Lawmakers Must Address Medi-Cal Reimbursement System, Staffing Shortage, to Prevent Nursing Home ‘Collapse’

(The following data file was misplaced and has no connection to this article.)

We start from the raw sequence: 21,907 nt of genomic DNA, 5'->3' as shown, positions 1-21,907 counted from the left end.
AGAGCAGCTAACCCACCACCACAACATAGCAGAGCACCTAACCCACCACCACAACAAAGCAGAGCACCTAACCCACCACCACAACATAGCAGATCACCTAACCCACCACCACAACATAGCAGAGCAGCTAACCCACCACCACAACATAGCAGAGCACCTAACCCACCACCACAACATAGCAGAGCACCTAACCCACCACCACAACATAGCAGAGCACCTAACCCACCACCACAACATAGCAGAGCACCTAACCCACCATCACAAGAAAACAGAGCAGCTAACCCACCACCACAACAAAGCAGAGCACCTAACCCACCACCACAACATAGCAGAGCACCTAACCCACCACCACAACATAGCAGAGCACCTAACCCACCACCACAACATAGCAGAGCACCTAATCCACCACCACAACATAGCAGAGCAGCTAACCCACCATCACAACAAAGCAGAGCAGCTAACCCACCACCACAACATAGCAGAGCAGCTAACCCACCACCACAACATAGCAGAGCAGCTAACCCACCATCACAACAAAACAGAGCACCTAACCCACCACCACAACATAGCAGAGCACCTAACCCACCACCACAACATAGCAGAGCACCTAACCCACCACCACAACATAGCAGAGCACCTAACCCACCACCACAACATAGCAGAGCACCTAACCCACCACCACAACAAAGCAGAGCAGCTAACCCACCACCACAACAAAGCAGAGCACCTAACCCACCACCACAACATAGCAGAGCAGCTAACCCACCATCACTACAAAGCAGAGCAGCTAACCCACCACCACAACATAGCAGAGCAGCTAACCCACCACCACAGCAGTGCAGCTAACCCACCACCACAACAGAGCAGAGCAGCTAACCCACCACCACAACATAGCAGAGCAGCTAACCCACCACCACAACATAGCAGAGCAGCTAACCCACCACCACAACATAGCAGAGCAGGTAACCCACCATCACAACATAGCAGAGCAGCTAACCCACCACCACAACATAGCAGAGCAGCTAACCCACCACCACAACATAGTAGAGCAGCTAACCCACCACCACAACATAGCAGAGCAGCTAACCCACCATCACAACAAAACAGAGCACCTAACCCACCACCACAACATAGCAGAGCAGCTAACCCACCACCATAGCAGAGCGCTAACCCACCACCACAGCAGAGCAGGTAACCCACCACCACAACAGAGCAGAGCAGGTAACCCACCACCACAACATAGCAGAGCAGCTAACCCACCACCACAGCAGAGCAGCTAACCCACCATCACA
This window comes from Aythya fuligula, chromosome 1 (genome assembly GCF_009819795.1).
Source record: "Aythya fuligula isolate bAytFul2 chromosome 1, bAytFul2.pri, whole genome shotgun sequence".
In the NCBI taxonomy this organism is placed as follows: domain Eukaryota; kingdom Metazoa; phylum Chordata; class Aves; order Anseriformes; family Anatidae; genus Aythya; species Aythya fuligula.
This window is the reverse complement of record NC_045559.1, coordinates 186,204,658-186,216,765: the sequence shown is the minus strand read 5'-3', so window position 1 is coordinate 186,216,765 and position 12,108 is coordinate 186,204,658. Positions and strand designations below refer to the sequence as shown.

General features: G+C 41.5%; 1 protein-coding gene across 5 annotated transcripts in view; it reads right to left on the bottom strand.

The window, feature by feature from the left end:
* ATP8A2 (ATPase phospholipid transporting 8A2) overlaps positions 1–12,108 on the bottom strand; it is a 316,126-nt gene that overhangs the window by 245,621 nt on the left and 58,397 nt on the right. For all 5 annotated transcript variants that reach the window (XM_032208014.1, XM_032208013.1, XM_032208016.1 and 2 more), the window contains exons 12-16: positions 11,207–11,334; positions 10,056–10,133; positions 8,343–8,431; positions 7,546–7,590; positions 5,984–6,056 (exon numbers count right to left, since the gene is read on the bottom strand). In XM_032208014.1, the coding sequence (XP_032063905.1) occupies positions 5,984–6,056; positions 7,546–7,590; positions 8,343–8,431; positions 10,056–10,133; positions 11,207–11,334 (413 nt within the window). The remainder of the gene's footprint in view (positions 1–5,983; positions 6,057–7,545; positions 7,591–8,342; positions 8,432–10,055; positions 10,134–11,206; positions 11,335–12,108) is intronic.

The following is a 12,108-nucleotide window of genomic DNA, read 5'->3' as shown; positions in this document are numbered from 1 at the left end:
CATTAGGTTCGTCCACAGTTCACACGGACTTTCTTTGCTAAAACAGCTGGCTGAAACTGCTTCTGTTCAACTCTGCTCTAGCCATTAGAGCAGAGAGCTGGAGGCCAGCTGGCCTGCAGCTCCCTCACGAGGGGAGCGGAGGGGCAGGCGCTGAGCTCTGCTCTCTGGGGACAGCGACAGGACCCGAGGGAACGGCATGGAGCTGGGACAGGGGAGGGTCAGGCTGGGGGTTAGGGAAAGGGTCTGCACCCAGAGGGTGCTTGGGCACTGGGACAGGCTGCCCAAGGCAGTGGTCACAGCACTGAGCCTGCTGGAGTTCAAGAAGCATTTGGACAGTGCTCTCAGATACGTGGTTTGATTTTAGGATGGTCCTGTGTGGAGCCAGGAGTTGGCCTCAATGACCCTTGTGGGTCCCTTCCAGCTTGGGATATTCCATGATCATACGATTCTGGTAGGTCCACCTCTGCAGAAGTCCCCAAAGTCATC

Federal budget cuts, a "critical" nursing shortage and an "outdated [Medi-Cal] funding" structure have created a "health care crisis" for long term care in California, according to a Torrance Daily Breeze editorial. While the state budget increases Medi-Cal reimbursements for nursing homes by 2.15% and allocates money to increase nursing staff salaries, the editorial says that the additional funding is "not enough" to make up for increases in utility and liability insurance expenses. The editorial notes that the Legislature is considering a bill (AB 1075) that would attempt to alleviate the staffing problem by increasing staff-to-patient ratios at nursing facilities. Such a proposal "might be a step in the right direction," but it does not say "where these additional caregivers would come." The editorial also states that reforming the Medi-Cal payment structure is "something lawmakers simply cannot ignore," as California is "one of the few" states that uses a capitation method instead of a fee-for-service reimbursement structure. With the state's elderly population expected to peak in 2006 and nursing homes facing bankruptcy, the editorial concludes, "[L]awmakers need to begin structural repairs quickly to prevent a full-scale health care collapse" (Torrance Daily Breeze, 8/9).This is part of the California Healthline Daily Edition, a summary of health policy coverage from major news organizations. Sign up for an email subscription.